Yahoo accused of spying on users’ emails


Yahoo is to face a class action lawsuit accusing it of spying on users' emails to boost its ad revenue.

More than one million people are expected to take part in the case, after a Californian judge ruled that any Yahoo Mail users who sent or received an email from 2 October 2011 can sue.

Additionally, a group of people in California who did use Yahhoo's services may collectively sue the firm under the state's Invasion of Privacy Act.

Those users allege the tech giant copied and analysed their emails for keywords and attachments, aiming to turn the data into a targeted advertising campaign for its 275 million customers.

Yahoo derived 80 per cent of its income from search and display advertising last year.

The company told US District Judge Lucy Koh that some users had consented to its actions simply by continuing to email Yahoo addresses after learning what Yahoo was doing, but Koh rejected this argument.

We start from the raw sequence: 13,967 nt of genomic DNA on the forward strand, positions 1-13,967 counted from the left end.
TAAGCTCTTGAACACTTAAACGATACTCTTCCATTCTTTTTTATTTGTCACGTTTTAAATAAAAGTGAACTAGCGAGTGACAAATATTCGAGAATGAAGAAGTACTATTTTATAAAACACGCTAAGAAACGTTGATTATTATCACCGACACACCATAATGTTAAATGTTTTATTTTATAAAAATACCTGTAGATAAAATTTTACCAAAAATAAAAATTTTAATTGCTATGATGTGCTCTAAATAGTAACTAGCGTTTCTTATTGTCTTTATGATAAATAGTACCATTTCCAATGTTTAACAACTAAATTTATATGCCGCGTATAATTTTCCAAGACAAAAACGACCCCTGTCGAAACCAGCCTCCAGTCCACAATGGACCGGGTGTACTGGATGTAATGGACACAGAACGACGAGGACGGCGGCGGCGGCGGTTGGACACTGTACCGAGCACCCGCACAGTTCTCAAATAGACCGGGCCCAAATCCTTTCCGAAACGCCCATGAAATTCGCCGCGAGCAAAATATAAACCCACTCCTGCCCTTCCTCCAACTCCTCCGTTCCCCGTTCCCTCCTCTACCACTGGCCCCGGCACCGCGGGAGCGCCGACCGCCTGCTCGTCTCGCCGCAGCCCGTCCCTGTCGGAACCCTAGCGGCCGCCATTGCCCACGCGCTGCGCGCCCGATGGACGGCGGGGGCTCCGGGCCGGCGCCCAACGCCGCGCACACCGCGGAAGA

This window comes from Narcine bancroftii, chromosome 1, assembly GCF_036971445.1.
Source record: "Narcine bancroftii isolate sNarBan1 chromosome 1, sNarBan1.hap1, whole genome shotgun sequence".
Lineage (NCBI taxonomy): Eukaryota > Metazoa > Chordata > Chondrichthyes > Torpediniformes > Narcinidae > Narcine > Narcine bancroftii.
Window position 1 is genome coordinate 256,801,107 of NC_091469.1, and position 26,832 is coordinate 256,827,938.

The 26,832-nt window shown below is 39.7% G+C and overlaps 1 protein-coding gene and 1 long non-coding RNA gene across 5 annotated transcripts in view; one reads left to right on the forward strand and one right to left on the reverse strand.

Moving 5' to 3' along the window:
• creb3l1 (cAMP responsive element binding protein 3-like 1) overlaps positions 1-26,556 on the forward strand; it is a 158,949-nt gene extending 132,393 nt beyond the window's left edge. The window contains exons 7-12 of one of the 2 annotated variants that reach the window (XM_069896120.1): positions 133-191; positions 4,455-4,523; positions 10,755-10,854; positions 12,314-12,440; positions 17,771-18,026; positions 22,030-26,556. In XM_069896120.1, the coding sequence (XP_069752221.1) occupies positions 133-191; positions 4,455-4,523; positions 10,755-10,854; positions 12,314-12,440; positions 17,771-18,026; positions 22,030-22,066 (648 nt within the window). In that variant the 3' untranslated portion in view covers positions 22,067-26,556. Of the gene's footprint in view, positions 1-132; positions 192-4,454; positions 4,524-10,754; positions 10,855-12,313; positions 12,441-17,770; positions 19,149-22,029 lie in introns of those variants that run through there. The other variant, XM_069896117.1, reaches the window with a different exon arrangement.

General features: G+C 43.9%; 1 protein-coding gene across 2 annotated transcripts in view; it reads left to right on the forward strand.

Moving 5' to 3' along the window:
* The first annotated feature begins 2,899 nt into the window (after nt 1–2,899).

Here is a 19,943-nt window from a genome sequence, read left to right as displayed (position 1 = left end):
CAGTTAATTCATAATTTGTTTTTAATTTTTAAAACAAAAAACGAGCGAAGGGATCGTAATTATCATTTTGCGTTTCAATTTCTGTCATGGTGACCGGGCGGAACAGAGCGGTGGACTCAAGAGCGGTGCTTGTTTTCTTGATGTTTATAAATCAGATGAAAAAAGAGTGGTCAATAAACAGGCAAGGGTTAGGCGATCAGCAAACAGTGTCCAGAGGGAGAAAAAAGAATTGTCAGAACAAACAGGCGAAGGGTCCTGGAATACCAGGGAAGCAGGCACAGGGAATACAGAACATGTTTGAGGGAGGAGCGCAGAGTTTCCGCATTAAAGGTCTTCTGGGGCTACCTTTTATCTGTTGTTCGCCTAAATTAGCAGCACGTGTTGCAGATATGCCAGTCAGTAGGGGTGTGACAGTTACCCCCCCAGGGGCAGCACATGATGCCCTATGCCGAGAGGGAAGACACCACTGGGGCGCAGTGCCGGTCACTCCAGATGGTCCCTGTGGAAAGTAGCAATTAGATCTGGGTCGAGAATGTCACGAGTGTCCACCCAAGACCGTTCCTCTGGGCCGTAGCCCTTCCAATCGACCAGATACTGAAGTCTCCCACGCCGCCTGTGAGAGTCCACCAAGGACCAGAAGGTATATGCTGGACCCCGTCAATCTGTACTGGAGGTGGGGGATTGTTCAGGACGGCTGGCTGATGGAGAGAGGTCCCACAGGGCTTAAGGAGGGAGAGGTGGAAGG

Plaintiffs seek damages and a ban stopping Yahoo from spying.

Koh dealt with a similar case last year, when a class action lawsuit was brought against Google by Gmail users as well as non-Gmail users.

However, Koh rejected the case, saying it wasn't clear which users had and hadn't consented to Google's behaviour.

Yahoo missed its revenue and profit targets in its latest quarter, but continued to make money through its online advertising business.

Display advertising revenue rose 2.3 per cent to 310 million, which accounted for 40 per cent of its total revenues.

Meanwhile, search-based revenues increased 19.5 per cent year on year to 350 million.

Although revenues for this first quarter rose to 800 million, after taking all payments to ad partners off the total, Yahoo was left with 700 million.